2. He has knowledge about the world. Out of the trio, he is the only real insider in wizarding society. Hermione is the one who knows magical theory and basically everything that can be found in a library. But when it comes to wizarding society and all of its habits, rules and unspoken assumptions, he is the one who can fill the other two in. Throughout the course of the septology, he does almost as much exposition as Hermione.
3. He is actually quite intelligent. Despite what the movies would have you believe, he is not dumb. He is mediocre in most of his schoolwork, and lacks Hermione’s booksmarts, but he is an excellent chess player, meaning he possesses good strategic abilities. He is the one who keeps a calm head while throttled by Devil’s Snare, and he talks Hermione through saving both their lives. He has decent observational skills, after all he was to one to spot inconsistencies in Hermione’s third-year time table. Seeing his common sense and social insight as less valuable than Hermione’s academic knowledge betrays an inherently flawed definition of intelligence. (Especially since academic knowledge tends to be gendered as male, and social knowledge as female, think of Poirot and Miss Marple.)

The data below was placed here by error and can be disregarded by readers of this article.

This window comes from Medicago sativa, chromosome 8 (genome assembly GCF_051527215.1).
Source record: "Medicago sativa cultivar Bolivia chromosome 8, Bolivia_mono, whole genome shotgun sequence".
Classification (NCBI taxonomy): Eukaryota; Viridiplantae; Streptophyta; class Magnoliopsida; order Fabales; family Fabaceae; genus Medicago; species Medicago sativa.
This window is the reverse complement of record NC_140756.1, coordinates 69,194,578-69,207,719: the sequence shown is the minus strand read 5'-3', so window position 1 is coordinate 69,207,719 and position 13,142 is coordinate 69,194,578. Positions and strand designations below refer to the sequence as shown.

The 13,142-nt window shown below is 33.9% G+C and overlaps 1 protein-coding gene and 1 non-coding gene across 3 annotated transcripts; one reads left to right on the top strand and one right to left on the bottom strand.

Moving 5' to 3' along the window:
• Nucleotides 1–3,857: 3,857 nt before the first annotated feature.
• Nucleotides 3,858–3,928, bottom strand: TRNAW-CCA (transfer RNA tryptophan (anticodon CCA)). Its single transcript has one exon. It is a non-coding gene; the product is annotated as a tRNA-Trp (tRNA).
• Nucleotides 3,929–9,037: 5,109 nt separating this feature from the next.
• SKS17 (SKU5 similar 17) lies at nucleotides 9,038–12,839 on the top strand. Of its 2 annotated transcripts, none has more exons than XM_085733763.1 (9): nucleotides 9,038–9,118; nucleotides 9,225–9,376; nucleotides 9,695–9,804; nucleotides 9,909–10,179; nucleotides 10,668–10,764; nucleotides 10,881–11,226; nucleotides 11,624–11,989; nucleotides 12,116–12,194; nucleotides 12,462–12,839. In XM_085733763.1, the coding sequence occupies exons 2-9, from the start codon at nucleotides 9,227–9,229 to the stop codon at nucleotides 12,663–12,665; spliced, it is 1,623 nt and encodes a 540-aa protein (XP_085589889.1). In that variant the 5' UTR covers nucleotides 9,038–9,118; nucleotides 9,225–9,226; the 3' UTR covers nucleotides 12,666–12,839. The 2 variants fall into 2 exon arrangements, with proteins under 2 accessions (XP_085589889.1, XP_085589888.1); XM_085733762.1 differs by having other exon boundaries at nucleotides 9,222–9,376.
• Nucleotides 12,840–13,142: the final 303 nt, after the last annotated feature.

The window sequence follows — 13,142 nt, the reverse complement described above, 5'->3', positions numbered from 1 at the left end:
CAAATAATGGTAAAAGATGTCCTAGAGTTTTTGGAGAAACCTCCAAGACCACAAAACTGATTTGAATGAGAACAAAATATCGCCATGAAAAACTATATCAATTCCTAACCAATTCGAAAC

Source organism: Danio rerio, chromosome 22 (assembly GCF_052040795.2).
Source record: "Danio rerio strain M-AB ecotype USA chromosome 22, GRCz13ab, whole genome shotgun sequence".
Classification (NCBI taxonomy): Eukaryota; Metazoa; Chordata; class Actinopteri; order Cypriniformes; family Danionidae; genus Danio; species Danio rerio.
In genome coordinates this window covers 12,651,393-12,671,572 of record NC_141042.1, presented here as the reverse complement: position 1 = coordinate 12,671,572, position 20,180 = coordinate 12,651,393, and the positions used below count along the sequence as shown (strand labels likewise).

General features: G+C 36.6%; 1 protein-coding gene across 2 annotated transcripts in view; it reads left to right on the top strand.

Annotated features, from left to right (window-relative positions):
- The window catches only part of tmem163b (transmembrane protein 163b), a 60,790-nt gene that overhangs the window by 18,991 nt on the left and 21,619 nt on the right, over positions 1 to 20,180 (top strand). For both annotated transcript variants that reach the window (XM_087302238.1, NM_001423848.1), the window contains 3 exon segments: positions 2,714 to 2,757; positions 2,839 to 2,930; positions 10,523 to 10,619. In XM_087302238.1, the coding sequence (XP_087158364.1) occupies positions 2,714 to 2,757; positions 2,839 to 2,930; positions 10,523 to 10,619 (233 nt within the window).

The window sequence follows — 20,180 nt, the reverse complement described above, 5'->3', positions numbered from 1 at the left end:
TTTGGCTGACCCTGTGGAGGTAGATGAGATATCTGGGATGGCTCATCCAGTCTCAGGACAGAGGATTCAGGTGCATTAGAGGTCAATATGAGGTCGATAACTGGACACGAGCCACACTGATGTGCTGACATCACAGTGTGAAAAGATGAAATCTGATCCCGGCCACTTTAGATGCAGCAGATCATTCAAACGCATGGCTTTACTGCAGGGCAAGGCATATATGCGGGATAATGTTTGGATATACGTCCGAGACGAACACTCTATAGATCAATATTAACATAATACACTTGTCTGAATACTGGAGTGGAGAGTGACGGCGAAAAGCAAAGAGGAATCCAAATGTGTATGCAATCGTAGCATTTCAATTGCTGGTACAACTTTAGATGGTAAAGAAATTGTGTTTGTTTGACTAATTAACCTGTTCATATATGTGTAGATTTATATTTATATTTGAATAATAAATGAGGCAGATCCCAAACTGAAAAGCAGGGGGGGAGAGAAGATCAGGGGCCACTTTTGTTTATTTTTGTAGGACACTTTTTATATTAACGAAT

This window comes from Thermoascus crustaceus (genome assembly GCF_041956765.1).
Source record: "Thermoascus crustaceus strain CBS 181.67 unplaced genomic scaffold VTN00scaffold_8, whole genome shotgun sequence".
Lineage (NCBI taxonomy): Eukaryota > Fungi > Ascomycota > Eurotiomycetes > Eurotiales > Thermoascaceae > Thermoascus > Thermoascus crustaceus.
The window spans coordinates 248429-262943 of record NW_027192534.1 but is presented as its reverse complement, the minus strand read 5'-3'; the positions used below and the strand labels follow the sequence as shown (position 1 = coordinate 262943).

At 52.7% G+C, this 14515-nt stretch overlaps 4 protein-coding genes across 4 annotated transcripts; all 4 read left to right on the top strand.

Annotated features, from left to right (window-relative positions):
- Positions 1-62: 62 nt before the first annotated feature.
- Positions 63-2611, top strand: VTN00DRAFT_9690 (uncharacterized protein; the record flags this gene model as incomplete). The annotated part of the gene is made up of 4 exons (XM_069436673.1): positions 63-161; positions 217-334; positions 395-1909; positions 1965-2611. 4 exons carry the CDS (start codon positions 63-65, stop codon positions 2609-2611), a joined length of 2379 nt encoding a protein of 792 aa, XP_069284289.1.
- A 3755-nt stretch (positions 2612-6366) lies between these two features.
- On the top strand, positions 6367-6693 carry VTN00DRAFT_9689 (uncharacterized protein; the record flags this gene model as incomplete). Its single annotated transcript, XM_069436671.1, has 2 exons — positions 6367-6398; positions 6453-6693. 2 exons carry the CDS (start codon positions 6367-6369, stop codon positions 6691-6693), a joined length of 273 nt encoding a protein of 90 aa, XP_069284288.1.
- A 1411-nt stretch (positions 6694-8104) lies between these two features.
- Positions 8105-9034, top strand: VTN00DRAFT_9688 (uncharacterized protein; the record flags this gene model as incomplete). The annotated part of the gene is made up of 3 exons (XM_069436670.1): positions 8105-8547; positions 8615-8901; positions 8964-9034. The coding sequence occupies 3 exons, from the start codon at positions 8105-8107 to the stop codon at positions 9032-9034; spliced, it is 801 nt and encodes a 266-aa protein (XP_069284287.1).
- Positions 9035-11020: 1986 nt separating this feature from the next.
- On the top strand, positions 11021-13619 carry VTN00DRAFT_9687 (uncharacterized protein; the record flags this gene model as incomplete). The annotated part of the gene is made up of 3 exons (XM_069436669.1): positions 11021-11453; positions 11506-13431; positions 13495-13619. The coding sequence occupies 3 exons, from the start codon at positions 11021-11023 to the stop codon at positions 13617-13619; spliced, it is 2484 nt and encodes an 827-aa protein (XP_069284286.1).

4. He is loyal. He is the embodiment of loyalty. The movies erase some of the most poignant moments proving this, and hand some of them over to Hermione. But it is Ron who stands in front of Harry, daring Sirius Black to kill them both, despite his broken leg. It is Ron who repeatedly defies Malfoy and even Snape to protect Hermione from verbal abuse. When his mother believes tabloid lies about Hermione, he takes Hermione’s side. When his brother tells him to stop being friends with Harry because of the political risk, he is so furious at the suggestion that he tears up the letter. He is unthinkingly loyal to his friends, this is why it is such a big deal that he leaves in the seventh book – because it contradicts who he really is.